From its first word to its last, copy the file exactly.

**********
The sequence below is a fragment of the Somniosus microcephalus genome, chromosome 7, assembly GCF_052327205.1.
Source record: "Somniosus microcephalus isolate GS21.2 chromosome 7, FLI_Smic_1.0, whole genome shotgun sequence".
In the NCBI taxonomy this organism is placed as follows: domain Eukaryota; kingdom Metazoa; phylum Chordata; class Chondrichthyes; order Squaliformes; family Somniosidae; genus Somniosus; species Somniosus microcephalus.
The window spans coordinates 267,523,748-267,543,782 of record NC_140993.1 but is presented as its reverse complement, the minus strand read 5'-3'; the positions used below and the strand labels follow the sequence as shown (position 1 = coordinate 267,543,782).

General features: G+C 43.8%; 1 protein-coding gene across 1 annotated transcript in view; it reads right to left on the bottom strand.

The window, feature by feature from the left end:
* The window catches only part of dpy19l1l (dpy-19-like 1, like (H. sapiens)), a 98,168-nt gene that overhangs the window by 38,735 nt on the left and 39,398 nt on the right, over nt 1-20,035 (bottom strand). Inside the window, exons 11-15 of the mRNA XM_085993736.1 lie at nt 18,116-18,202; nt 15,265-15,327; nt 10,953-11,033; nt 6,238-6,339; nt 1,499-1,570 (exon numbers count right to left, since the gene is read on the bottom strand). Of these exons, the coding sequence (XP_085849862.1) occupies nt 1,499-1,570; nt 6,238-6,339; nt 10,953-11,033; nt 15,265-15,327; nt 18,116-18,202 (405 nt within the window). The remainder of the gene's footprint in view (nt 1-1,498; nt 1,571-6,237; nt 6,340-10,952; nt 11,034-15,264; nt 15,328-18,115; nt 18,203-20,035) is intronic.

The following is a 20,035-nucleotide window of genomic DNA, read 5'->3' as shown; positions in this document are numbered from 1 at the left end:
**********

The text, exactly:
The sequence below is a fragment of the Somniosus microcephalus genome, chromosome 7, assembly GCF_052327205.1.
Source record: "Somniosus microcephalus isolate GS21.2 chromosome 7, FLI_Smic_1.0, whole genome shotgun sequence".
In the NCBI taxonomy this organism is placed as follows: domain Eukaryota; kingdom Metazoa; phylum Chordata; class Chondrichthyes; order Squaliformes; family Somniosidae; genus Somniosus; species Somniosus microcephalus.
The window spans coordinates 267,523,748-267,543,782 of record NC_140993.1 but is presented as its reverse complement, the minus strand read 5'-3'; the positions used below and the strand labels follow the sequence as shown (position 1 = coordinate 267,543,782).

General features: G+C 43.8%; 1 protein-coding gene across 1 annotated transcript in view; it reads right to left on the bottom strand.

The window, feature by feature from the left end:
* The window catches only part of dpy19l1l (dpy-19-like 1, like (H. sapiens)), a 98,168-nt gene that overhangs the window by 38,735 nt on the left and 39,398 nt on the right, over nt 1-20,035 (bottom strand). Inside the window, exons 11-15 of the mRNA XM_085993736.1 lie at nt 18,116-18,202; nt 15,265-15,327; nt 10,953-11,033; nt 6,238-6,339; nt 1,499-1,570 (exon numbers count right to left, since the gene is read on the bottom strand). Of these exons, the coding sequence (XP_085849862.1) occupies nt 1,499-1,570; nt 6,238-6,339; nt 10,953-11,033; nt 15,265-15,327; nt 18,116-18,202 (405 nt within the window). The remainder of the gene's footprint in view (nt 1-1,498; nt 1,571-6,237; nt 6,340-10,952; nt 11,034-15,264; nt 15,328-18,115; nt 18,203-20,035) is intronic.

The following is a 20,035-nucleotide window of genomic DNA, read 5'->3' as shown; positions in this document are numbered from 1 at the left end: